posted in Parenting
There’s a new buzzword in parenting and it won’t be long before you start seeing it everywhere. It’s “positive parenting.” Even though it’s on-trend now, it’s actually been around for over 40 years. Personally, I think the style/philosophy/belief is gaining steam because, let’s be honest, millennial parents want to do their own thing.
I heard of positive parenting from a mom on Instagram. Michelle Carlson is a Los Angeles-based certified parenting instructor who coaches parents who want to make their style more peaceful and productive.
On her account, Michelle writes candidly about peaceful parenting from her personal experience. The best thing about her? She’s incredibly honest. When she yells at her kids, she admits it. She’ll tell you this whole positive parenting gig is definitely not easy. It’s not the way we naturally come to parenting.
So what exactly is positive parenting?
Positive parenting is kind of a catch-all for several different terms. You may have heard of peaceful parenting or connective parenting. Teachers, if you’ve heard of conscious discipline, it’s in the same vein. They all differ slightly but the main tenants are the same. They are all the antitheses of traditional parenting.
There are no rewards, punishments, threats, or bargaining in positive parenting. Proponents of the style claim it’s not passive parenting. Discipline still exists though it’s never in the form of spanking or even times-outs. The argument by positive parenting followers is that discipline in the form of punishment creates exterior motives for kids to follow rules.
The goal of positive parenting is to get your kids to listen to you out of respect and love based on the bond you share. So spending quality time together is an important part of it.
“Positive parents set kind limits and let kids know what behaviors are expected. Children in these households are more apt to take direction from their parents because the connection is deep and the child knows their parent is on their side, does things out of love and is supportive,” says Michelle.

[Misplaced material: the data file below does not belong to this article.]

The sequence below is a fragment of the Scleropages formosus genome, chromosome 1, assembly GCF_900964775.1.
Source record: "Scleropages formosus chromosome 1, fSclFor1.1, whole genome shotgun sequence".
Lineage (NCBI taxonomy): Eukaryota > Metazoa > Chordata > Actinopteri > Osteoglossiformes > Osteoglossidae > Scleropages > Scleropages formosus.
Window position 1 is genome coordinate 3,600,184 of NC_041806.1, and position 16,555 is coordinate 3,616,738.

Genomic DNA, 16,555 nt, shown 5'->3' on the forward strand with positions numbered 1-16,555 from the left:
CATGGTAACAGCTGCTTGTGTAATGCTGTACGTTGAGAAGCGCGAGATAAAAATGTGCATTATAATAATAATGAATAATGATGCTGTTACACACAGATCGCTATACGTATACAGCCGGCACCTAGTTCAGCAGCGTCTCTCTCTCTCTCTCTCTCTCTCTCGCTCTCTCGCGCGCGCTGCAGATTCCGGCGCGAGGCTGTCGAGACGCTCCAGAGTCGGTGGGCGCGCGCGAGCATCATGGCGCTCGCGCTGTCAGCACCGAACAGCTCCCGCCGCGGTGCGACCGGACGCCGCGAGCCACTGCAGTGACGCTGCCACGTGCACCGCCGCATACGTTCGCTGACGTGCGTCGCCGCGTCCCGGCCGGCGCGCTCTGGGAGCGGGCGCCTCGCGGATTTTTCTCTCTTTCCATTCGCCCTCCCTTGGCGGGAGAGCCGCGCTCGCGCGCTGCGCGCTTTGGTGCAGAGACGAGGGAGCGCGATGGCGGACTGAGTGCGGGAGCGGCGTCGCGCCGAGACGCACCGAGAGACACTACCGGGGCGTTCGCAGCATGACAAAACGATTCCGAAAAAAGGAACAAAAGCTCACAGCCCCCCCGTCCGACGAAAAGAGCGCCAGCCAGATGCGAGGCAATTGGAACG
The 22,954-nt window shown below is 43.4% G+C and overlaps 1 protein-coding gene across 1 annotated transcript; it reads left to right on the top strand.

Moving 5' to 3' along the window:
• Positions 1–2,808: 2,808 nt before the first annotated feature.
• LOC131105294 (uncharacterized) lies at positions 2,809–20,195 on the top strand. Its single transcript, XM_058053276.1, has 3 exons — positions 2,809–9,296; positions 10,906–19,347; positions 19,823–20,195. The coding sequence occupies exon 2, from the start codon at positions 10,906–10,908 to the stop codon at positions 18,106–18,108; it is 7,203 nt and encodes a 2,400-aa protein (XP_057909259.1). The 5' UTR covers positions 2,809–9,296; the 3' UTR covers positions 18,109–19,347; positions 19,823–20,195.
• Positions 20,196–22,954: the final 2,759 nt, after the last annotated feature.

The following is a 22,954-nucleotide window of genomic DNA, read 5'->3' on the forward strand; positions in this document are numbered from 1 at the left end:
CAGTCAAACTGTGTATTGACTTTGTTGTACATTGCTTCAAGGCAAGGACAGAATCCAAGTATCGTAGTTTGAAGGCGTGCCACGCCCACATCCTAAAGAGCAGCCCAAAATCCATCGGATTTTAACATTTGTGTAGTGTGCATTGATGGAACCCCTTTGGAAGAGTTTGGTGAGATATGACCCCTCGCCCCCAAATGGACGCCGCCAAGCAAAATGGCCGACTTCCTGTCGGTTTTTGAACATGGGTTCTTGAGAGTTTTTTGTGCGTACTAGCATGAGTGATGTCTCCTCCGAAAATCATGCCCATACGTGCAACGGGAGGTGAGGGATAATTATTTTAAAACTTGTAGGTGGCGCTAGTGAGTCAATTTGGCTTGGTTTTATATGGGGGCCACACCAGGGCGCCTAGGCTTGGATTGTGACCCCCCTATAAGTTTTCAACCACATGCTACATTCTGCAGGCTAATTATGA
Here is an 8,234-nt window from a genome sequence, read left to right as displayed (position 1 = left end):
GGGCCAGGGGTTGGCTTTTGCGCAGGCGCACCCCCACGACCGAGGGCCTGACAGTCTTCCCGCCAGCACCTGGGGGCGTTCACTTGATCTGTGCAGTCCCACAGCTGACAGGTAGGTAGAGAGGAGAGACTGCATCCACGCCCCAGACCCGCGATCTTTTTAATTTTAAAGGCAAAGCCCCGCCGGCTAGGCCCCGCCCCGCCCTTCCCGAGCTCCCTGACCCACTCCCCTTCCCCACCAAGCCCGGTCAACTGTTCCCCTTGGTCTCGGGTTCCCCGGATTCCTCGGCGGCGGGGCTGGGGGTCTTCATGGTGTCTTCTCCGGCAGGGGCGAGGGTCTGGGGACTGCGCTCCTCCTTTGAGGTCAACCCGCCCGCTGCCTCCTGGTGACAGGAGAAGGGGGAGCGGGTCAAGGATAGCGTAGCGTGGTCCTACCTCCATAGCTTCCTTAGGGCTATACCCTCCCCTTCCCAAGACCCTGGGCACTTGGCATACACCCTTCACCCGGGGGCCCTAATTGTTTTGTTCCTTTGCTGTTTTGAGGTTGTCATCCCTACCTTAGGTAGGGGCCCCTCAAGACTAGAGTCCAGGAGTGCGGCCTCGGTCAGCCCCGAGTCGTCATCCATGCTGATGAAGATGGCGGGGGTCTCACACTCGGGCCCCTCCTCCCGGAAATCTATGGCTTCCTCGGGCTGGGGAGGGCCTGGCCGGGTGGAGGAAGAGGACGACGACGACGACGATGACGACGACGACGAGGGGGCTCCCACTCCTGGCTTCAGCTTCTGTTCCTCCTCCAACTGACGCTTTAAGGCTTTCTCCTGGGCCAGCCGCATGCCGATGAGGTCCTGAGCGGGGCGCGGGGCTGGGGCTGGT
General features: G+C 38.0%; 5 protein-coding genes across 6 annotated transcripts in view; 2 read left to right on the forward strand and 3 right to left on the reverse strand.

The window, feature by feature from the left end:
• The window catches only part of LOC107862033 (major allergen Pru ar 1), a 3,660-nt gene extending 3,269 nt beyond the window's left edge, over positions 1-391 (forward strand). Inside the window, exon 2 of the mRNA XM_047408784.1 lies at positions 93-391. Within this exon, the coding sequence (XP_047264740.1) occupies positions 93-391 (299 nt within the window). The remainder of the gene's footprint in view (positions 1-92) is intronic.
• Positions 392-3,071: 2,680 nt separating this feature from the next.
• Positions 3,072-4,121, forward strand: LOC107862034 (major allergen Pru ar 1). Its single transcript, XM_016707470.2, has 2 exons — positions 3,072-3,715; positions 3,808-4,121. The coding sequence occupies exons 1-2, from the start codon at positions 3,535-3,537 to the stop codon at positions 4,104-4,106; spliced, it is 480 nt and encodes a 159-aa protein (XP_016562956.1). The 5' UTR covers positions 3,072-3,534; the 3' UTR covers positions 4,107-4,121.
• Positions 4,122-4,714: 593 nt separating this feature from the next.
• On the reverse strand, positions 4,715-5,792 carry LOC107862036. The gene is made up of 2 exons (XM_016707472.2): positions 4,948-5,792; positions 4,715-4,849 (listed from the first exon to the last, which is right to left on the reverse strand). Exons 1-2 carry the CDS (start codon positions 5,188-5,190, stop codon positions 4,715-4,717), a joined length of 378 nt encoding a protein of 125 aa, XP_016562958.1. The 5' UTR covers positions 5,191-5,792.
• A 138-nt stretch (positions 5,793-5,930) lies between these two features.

Positive parenting is built on the connection of the parent and child. The bond serves as the guiding light and at times the discipline. When a child misbehaves, parents course-correct by communicating and listening.
Here’s the part that makes me so uncomfortable.
Positive parenting turns the spotlight back on the parents. They function as models of behavior. Parents listen respectfully, lead with empathy, and give children space to feel what they feel. It’s important for parents to stay calm and resist yelling and delivering threats. So basically the opposite of everything I currently do.
The other night my son gave me a chance to practice this positive parenting business up close and personal. He got out of bed at 9:30 and was sobbing because he didn’t want to go back to sleep. Instead of yelling and threatening which would have been on par for me, I calmly walked him back to his bed. I rubbed his back and said “It’s okay. It’s okay. It’s okay.” He fell asleep. There was no yelling or bargaining or threatening. I put that one in the Win column. I’m not quite ready to shut down our time-out station, but I hope to use it a lot less.
What do you think about positive parenting? Is it worth trying?
Images by iStock
The post I gave positive parenting a try and here’s what happened appeared first on BabyCenter Blog.